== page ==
> *Sent:* Monday, October 17, 2016 3:47 PM
>
>
> *To:* The Friday Morning Applied Complexity Coffee Group <
> friam@redfish.com>
> *Subject:* Re: [FRIAM] enablors vs disruptors
>
>
>
> Was the iPhone a disrupter?
>
>
>
> On Mon, Oct 17, 2016 at 2:32 PM, Marcus Daniels <mar...@snoutfarm.com>
> wrote:
>
> I’d say the folks that think a jackhammer is needed, aren’t a victim of
> the folks with the concrete in a truck (that presumably pour it on anything
> they can!), they *are* the sites where a jackhammer is now a useful
> instrument.  This makes me think of those bathtubs that can be installed
> right on top of old tubs.   Pour baby pour!
>
>
>
> *From:* Friam [mailto:friam-boun...@redfish.com] *On Behalf Of *Carl
> Tollander
> *Sent:* Monday, October 17, 2016 2:04 PM
> *To:* The Friday Morning Applied Complexity Coffee Group <
> friam@redfish.com>
> *Subject:* Re: [FRIAM] enablors vs disruptors
>
>
>
> Well, there's the concrete truck and then there's the jackhammer.
>
>
>
> On Oct 17, 2016 1:24 PM, "Marcus Daniels" <mar...@snoutfarm.com> wrote:
>
> It depends on whether, like David, you point to liberalism as the threat
> to individual freedom and productivity, or the momentum of conservativism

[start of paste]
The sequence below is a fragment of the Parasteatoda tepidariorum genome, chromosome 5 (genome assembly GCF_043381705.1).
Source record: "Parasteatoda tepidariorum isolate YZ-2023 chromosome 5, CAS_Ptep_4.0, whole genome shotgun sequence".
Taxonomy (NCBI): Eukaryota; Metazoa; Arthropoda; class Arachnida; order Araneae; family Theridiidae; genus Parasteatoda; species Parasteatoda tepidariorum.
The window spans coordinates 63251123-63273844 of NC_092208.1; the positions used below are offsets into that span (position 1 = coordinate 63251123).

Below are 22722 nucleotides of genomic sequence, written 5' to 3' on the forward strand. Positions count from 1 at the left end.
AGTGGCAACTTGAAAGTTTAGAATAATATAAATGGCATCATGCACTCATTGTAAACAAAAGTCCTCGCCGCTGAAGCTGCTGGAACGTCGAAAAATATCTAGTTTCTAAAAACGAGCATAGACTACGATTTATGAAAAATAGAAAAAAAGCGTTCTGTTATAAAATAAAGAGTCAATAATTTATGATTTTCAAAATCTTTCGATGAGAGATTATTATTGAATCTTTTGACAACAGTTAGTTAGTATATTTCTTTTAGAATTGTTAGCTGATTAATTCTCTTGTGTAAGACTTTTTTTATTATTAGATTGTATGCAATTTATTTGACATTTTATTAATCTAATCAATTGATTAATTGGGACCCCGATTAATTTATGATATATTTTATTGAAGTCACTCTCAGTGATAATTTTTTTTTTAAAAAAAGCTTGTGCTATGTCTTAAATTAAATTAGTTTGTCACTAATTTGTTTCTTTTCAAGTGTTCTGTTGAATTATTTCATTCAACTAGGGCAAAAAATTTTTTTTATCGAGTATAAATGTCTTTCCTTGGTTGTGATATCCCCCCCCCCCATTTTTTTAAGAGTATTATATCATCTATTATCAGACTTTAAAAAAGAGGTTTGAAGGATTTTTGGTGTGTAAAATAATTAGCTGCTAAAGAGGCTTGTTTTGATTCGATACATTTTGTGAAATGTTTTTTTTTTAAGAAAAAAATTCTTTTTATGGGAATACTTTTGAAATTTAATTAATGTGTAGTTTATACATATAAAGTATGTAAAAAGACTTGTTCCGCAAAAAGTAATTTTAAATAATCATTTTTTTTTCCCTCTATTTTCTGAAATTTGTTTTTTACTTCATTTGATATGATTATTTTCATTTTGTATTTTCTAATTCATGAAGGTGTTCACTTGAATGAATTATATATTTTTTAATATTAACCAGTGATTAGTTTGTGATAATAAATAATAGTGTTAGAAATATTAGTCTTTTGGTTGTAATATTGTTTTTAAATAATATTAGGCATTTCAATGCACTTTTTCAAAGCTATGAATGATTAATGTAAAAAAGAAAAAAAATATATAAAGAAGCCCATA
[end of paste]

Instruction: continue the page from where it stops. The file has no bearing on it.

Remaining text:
> and oligarchy to constrain lives.    Some (like Assange) can’t stand either
> one.   A disruptor seeks a benign sort of chaos when power can shift hands
> quickly, and repeatedly.  The people that are all used up and have limited
> skills *should* give way to those that do.   Sure they can try to elect
> someone like Trump, but that’s where sophisticated “liberal autocracy” must
> step-up to outmaneuver the reactionaries.
>
>
>
> *From:* Friam [mailto:friam-boun...@redfish.com] *On Behalf Of *Nick
> Thompson
> *Sent:* Monday, October 17, 2016 12:18 PM
> *To:* friam <friam@redfish.com>
> *Cc:* 'Stephen Guerin' <stephen.gue...@simtable.com>
> *Subject:* [FRIAM] enablors vs disruptors
>
>
>
>
>
> Dear Friammers,
>
>
>
> A close friend of mine has gone to work in marketing for a Startup
> Incubator in Another City.  I have been perusing the website and I notice
> frequent use of the word “disruptors”, as if disruption was a goal in
> itself.  This puzzles me.  I have always thought of technology as
> “enabling’ and have thought of its disruptive effects as a kind of
> collateral damage that needs to be mitigated.  Now I recognize that one of
> the properties of a really good technology company is the ability to
> respond quickly to disruption, and to provide solutions and open up
> opportunities for those whose lives are disrupted.  And I realize that if I
> owned a technology company, I might want to produce disruption in order
> that I might supply “enablors” to the disrupted.  But isn’t it a case of
> industrial narcissism to MARKET oneself as a disruptor, a kind of
> “preaching to the choir”, rather than outreach to potential purchasers of
> one’s technology?  Or is my thinking “oh so 20th Century.”
>
>
>
> Nick
>
>
>
> Nicholas S. Thompson
>
> Emeritus Professor of Psychology and Biology
>
> Clark University
>
> http://home.earthlink.net/~nickthompson/naturaldesigns/
>
>
>
>